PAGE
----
Karl May's Imaginary America
This points up another cause of May's enduring appeal. Winnetou is really only incidentally, superficially about America. From the beginning Germans understood the books were in fact commentaries about events in Germany itself. May said as much in his autobiography.
"Remember, we had no democracy, we had no nation, and so people...were looking for freedom, for a better world," says Claus Roxin, President of the Karl May Literary Society. After the failure of the 1848 Revolution thousands of young Germans emigrated to Texas and the Frontier. America was attractive because of Freedom. But when May wrote about America he was really bemoaning the lack of such freedom in his own country. "The absolute freedom of a world like America was a place Germans liked to live in their fantasy." Roxin adds.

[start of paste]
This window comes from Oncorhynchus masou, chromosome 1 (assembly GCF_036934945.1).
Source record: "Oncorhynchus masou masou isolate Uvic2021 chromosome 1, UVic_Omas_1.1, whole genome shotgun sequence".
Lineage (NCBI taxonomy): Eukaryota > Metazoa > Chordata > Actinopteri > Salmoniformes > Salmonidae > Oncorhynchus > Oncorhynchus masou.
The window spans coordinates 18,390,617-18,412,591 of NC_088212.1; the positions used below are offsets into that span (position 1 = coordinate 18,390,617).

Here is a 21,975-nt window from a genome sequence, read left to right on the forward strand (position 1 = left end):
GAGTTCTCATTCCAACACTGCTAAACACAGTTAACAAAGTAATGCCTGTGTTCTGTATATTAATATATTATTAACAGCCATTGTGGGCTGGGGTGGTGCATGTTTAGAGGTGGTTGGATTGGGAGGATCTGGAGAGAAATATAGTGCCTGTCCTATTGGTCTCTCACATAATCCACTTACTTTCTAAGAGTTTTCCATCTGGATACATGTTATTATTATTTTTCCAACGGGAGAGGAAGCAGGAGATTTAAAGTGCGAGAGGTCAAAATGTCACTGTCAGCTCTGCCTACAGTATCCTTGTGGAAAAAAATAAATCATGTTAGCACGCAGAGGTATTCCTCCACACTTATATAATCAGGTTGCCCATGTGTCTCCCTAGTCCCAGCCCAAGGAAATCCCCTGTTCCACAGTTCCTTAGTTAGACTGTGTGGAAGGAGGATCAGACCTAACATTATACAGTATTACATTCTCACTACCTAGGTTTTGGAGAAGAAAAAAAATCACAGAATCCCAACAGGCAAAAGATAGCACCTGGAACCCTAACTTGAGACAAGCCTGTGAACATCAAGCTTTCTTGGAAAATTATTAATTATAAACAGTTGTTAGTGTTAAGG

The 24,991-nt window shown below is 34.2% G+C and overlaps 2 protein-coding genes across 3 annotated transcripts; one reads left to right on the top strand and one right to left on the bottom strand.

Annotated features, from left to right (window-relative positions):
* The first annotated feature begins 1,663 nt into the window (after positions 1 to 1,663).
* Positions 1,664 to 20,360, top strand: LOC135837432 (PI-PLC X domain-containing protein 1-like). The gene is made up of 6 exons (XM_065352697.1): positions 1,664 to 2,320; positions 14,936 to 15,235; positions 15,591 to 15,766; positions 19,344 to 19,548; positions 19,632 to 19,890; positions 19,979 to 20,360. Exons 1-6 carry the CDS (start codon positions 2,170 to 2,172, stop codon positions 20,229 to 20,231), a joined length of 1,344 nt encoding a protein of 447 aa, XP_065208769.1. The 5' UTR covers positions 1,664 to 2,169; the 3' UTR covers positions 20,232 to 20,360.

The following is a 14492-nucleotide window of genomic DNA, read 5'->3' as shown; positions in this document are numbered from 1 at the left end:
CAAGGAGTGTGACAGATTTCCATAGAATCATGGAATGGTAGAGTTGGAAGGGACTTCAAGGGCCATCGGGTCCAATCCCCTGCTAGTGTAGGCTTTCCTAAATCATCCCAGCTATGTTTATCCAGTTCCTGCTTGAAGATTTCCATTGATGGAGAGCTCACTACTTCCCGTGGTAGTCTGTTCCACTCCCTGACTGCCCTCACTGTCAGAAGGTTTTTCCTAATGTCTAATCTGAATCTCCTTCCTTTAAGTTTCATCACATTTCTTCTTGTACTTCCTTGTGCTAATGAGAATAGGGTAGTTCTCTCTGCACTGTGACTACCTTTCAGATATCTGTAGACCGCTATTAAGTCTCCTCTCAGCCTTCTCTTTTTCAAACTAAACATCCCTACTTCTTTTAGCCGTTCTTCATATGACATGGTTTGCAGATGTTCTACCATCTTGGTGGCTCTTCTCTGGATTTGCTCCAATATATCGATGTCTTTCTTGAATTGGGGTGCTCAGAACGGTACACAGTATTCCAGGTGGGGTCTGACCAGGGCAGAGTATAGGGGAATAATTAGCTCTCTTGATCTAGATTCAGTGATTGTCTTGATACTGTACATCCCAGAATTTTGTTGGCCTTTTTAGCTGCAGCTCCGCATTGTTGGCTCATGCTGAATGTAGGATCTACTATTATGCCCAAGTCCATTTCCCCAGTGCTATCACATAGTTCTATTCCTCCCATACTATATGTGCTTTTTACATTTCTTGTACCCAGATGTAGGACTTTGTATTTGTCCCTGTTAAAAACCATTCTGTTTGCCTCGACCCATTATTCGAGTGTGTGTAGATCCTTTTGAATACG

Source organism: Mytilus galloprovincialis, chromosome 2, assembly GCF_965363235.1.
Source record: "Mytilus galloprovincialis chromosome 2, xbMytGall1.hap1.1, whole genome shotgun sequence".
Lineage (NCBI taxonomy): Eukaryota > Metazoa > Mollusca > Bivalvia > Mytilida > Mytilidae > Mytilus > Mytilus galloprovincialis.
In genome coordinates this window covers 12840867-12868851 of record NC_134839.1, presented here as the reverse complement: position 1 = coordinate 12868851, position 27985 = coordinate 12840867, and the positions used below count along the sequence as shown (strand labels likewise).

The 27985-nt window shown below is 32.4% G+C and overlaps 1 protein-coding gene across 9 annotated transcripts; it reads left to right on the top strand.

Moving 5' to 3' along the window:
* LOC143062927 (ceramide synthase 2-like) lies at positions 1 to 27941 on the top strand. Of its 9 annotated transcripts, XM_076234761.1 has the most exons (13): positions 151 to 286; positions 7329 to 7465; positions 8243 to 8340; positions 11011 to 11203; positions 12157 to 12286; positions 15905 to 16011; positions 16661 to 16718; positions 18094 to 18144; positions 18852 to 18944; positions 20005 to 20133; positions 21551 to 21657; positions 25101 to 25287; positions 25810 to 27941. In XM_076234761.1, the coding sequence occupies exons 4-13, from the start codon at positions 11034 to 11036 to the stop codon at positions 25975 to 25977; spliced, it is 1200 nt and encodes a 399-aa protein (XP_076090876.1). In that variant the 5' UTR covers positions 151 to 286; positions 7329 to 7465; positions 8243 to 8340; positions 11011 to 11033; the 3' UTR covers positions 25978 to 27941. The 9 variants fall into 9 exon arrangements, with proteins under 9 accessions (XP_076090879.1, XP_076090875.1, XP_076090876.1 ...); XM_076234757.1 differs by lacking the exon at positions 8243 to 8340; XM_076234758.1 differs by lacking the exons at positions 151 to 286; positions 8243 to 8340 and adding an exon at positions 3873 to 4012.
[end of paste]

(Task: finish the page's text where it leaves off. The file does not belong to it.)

German history's so littered with acts of intolerance that it's not hard to see why the basic message of the Winnetou books would continue to appeal. When I was at the Winnetou festival in Bad Segeberg several in the audience spontaneously made the connection between May's message of Brotherhood and the current struggle of West and East Germans to learn to live together as equals. The same remark could, of course, hold true for Turkish immigrants, Poles, gypsies, Vietnamese 'gastarbeiter.'